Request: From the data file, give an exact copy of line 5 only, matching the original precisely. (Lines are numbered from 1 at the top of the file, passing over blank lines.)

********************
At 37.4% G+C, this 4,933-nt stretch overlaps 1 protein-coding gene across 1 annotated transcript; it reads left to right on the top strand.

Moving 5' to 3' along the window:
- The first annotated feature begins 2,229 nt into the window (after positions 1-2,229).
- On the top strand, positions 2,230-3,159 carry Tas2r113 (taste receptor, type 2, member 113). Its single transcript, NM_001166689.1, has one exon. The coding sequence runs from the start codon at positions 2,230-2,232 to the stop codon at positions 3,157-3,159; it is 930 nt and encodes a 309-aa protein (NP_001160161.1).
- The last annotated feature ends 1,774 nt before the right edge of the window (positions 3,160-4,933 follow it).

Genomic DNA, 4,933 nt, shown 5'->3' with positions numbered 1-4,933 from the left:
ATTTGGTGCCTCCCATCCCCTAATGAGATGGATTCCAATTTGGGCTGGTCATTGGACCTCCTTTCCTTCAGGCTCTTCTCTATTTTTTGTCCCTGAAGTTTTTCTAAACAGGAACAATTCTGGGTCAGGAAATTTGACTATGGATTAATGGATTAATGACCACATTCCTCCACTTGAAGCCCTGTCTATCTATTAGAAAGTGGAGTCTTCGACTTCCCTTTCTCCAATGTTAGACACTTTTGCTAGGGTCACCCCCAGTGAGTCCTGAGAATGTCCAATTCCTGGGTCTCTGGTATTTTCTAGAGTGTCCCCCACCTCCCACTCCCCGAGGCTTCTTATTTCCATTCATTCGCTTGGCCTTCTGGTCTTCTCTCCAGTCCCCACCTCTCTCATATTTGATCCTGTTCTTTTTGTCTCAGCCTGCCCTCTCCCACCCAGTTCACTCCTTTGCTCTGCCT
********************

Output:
- The last annotated feature ends 1,774 nt before the right edge of the window (positions 3,160-4,933 follow it).